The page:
JOSHUA TREE — After 10 years of community outreach, the San Bernardino County Board of Supervisors has officially squashed a large-scale development project that would have brought 248 new homes into the desert landscape surrounding Friendly Hills Elementary School.
Development company YV105 LLC proposed the Altamira gated community back in 2009. The project was designed to span across 105 acres with each home priced around $250,000. At the time, partners in the project said potential homebuyers would include “empty nester” retired couples.
Some residents of the Morongo Basin were outraged about the plan, warning a community that large would affect traffic and commerce and eat up water resources; the plan originally called for each house to have a grass lawn, but that plan was later nixed by the developers.
“No one was supportive of the project; quite the opposite,” Janet Armstrong Johnston, one of the project opponents, said in a press release. “The developers had been previously warned in 2007 by a few community members that the design did not in any way suit the community.”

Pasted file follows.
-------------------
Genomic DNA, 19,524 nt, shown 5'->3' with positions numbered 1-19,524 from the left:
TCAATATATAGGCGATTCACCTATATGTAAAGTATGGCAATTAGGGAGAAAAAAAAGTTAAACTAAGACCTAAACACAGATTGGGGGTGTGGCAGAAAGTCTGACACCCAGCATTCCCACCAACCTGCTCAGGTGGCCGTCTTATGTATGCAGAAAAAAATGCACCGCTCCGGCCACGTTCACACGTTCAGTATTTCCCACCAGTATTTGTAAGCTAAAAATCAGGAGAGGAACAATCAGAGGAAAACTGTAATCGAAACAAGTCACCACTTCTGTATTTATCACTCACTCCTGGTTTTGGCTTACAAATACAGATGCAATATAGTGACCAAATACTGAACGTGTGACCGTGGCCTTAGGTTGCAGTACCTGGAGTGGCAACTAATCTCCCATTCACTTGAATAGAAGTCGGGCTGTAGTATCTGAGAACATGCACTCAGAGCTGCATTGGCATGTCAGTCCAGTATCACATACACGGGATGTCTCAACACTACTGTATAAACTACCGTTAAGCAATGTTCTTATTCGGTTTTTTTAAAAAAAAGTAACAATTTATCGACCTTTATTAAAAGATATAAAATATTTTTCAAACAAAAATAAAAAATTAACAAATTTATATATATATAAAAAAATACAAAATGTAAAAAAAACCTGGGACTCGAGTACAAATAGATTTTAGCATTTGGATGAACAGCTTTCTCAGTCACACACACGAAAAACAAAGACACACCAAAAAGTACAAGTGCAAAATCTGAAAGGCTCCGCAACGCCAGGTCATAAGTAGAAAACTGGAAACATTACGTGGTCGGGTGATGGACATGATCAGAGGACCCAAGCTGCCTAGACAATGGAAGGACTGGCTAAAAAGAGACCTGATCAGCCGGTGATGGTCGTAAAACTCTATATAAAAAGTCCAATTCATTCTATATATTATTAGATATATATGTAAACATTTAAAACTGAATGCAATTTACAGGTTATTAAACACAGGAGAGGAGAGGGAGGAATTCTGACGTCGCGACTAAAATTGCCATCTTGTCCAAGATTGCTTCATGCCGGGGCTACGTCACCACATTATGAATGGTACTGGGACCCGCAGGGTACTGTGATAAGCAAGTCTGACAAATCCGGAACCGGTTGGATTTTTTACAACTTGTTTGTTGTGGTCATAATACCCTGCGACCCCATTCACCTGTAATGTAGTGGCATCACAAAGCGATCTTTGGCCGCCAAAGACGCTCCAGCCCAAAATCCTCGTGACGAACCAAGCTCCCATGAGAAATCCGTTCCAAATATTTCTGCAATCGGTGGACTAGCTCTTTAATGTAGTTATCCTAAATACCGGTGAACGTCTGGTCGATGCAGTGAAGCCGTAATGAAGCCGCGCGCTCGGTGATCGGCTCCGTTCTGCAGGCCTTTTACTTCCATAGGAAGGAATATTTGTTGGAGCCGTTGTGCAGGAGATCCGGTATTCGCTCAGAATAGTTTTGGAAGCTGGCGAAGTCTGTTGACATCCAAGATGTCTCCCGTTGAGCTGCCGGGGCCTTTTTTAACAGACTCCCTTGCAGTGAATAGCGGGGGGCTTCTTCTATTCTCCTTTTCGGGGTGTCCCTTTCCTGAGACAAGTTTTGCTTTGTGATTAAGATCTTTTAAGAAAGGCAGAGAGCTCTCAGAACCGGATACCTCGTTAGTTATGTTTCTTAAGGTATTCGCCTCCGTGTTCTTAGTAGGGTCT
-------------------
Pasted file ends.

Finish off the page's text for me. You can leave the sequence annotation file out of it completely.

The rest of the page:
Dozens of public comments were sent to county planners, questioning the results of a 2014 study that green-lit the project, said Johnston. Developers also held numerous public meetings and discussions with Joshua Basin Water District staff and Center for Biological Diversity representatives about the environmental impacts of the relatively high-density housing project.
The Morongo Basin Municipal Advisory Council unanimously voted for a resolution in opposition to the project.
On April 7, 2016, the planning commission passed the project design and within days, more than 160 community members signed a petition to stop the development, Johnston said.
Community members formed an alliance, JT105, to stop the development. Johnston, a coordinator in the alliance, said she and many others wrote a 66-page document for a possible California Environmental Quality Act lawsuit, which was filed Oct. 28, 2016, after the board of supervisors approved the project.
“Then began the over two years of settlement discussions with the developer’s managing partner, Ron Schwartz,” Johnston said.
After discussing with multiple experts, including the Mojave Desert Land Trust, the developers decided to pull out of the project and the board of supervisors rescinded all of its approvals last month.
The developers still own the land and it is unclear what they will do with it.